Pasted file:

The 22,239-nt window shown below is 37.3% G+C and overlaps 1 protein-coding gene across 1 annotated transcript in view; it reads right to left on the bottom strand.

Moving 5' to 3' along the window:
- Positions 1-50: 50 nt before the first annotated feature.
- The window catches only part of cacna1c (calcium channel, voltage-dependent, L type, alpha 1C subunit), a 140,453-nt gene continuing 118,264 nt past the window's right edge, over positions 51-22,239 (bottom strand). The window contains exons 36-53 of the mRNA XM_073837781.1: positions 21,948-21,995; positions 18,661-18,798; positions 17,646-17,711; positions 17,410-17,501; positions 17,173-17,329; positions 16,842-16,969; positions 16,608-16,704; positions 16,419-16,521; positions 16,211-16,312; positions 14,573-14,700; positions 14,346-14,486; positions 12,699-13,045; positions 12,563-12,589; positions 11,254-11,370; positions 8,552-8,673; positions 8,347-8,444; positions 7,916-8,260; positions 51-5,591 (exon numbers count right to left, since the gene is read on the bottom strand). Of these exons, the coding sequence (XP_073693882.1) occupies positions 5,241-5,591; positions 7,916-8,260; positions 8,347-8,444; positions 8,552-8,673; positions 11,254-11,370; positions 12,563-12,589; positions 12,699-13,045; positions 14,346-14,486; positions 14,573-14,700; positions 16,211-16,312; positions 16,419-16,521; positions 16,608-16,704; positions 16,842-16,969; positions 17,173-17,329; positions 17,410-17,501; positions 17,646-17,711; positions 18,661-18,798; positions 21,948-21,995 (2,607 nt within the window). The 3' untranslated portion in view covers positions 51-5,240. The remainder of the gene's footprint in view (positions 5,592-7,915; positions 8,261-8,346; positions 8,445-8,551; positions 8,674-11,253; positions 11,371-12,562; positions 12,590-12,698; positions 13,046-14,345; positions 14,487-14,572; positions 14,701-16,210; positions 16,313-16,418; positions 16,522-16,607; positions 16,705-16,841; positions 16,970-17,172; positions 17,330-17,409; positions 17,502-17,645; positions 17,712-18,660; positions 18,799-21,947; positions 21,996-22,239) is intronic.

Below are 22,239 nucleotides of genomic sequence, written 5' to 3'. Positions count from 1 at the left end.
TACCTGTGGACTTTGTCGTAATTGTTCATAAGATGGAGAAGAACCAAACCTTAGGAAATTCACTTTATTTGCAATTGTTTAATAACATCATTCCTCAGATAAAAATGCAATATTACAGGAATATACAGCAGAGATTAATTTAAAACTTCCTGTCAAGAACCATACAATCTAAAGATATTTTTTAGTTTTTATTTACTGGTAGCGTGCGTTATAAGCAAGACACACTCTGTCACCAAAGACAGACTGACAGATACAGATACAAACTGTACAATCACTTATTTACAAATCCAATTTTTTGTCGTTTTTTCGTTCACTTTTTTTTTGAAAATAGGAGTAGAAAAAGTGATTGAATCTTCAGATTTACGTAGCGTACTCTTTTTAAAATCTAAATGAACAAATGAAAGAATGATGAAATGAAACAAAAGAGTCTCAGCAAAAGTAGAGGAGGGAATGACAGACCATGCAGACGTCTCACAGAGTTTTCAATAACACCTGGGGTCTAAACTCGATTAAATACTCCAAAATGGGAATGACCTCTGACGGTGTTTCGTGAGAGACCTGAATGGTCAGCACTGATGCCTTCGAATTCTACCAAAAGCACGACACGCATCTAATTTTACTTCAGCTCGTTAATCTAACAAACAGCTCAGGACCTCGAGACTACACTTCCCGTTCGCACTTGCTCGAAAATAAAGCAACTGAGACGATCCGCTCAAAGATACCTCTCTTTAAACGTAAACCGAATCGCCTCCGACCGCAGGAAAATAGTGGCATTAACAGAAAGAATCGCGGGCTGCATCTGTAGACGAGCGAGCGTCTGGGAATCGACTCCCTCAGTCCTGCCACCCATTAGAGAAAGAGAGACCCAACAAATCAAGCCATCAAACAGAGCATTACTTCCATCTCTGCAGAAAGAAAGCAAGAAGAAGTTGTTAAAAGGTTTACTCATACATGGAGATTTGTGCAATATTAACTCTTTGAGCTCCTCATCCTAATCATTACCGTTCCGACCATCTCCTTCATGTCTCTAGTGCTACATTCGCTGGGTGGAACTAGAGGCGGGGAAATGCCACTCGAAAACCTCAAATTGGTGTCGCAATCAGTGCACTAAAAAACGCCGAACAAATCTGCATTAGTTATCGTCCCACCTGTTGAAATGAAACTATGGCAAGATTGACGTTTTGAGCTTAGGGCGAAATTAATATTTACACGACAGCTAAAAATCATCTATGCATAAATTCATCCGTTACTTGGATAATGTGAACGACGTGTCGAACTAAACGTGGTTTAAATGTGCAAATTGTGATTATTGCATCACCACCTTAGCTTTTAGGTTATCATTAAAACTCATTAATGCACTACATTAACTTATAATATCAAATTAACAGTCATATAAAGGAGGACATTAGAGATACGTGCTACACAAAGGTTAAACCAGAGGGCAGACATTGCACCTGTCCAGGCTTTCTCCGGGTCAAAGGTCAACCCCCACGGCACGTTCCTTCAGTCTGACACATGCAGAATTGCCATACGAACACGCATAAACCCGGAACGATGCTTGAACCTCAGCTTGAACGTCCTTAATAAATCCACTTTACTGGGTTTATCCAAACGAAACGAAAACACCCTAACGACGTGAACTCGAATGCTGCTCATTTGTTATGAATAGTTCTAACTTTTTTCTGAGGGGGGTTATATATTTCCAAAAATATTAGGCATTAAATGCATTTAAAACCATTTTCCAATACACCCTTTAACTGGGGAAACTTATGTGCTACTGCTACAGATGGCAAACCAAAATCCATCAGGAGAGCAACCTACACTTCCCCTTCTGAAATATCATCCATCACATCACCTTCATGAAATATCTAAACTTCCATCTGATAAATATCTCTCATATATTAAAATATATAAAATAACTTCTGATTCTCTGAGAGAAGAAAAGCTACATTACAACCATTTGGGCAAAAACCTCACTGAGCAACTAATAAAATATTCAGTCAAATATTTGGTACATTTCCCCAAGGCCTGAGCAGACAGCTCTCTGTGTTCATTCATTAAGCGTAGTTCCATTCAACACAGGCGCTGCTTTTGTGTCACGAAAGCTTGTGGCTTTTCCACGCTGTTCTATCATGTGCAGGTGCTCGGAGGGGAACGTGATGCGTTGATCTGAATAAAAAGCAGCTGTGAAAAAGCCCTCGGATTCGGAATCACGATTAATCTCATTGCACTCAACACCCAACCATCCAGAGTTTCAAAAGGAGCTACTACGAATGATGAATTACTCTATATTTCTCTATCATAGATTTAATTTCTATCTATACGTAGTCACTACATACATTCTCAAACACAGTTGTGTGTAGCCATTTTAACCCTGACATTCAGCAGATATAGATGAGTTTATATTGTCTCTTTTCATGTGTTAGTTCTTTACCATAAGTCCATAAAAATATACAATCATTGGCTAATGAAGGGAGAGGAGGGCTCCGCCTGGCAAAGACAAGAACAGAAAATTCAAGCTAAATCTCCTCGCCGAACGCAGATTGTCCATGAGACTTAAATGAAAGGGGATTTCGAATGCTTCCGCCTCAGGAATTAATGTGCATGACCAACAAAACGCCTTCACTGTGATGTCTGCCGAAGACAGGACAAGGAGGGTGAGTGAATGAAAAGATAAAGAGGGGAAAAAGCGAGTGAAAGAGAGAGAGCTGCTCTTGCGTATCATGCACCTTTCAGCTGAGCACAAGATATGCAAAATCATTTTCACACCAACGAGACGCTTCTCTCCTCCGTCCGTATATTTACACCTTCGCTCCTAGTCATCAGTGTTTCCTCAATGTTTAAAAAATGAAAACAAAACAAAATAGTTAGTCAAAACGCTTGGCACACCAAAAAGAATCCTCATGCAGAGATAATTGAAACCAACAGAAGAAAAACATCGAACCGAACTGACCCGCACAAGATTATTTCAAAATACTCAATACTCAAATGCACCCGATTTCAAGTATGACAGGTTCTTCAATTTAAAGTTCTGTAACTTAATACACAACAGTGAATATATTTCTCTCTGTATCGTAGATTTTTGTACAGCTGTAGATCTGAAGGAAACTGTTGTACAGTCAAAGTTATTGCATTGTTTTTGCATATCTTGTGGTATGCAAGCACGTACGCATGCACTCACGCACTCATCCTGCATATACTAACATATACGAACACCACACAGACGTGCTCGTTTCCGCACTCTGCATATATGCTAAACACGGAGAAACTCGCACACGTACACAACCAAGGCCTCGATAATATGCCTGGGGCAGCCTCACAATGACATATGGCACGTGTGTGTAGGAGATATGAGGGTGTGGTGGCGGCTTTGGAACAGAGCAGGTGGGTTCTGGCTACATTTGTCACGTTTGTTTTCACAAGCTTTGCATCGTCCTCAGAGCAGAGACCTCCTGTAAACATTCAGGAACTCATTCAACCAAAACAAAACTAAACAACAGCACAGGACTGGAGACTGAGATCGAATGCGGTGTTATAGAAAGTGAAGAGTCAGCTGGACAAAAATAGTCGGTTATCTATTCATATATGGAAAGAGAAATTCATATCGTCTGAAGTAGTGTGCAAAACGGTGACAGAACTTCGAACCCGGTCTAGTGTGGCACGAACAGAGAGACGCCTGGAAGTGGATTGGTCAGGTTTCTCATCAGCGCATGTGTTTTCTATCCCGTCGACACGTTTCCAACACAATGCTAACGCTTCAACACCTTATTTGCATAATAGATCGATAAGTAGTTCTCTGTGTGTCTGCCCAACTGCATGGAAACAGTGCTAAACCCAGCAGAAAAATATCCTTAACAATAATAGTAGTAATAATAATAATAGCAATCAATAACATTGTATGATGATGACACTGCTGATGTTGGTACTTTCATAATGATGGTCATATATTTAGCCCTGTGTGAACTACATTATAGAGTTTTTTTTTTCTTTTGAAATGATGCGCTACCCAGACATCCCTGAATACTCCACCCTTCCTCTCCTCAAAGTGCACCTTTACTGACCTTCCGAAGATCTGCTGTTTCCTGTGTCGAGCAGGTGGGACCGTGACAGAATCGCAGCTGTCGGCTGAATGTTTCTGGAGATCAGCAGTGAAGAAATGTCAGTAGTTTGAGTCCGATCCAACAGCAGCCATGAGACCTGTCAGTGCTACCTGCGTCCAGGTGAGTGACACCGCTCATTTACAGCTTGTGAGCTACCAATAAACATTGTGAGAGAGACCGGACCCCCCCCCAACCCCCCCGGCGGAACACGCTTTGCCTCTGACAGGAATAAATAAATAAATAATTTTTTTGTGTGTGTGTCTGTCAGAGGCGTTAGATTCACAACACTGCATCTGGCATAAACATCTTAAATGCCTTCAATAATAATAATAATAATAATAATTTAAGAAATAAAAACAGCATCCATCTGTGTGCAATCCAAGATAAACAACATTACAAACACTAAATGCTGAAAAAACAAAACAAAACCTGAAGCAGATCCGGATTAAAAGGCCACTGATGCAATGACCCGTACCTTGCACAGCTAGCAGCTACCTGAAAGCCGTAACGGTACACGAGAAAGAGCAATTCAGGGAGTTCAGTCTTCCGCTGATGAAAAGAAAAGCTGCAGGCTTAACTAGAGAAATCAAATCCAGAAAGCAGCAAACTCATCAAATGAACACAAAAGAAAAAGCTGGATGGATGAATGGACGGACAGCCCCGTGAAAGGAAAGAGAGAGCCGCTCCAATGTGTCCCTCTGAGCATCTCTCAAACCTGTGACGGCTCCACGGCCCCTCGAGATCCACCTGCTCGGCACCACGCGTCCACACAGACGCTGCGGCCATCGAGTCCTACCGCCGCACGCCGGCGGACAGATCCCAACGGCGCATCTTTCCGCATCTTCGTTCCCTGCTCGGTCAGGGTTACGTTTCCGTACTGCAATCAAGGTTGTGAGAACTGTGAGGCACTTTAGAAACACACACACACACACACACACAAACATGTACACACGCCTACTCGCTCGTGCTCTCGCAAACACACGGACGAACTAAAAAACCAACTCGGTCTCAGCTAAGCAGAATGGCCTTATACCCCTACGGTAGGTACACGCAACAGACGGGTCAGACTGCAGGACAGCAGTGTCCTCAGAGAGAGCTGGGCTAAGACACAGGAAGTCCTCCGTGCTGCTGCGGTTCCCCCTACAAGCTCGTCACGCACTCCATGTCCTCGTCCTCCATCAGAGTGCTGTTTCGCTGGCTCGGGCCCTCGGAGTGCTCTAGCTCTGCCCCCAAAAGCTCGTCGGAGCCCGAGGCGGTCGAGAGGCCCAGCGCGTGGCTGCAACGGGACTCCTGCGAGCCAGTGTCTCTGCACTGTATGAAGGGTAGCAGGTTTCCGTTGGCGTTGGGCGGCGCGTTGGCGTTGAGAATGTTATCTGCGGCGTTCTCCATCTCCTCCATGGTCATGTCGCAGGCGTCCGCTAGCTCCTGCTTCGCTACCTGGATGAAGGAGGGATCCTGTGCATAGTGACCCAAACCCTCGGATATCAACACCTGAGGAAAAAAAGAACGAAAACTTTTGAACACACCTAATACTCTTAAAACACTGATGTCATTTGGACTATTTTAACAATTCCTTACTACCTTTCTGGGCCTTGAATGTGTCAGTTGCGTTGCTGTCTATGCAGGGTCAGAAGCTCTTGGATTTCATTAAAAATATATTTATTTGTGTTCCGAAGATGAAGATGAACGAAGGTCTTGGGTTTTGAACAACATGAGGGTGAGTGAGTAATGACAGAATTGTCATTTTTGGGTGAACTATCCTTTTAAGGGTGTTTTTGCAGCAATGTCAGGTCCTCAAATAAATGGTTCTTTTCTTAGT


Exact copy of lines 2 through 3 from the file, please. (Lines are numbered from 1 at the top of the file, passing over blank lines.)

Moving 5' to 3' along the window:
- Positions 1-50: 50 nt before the first annotated feature.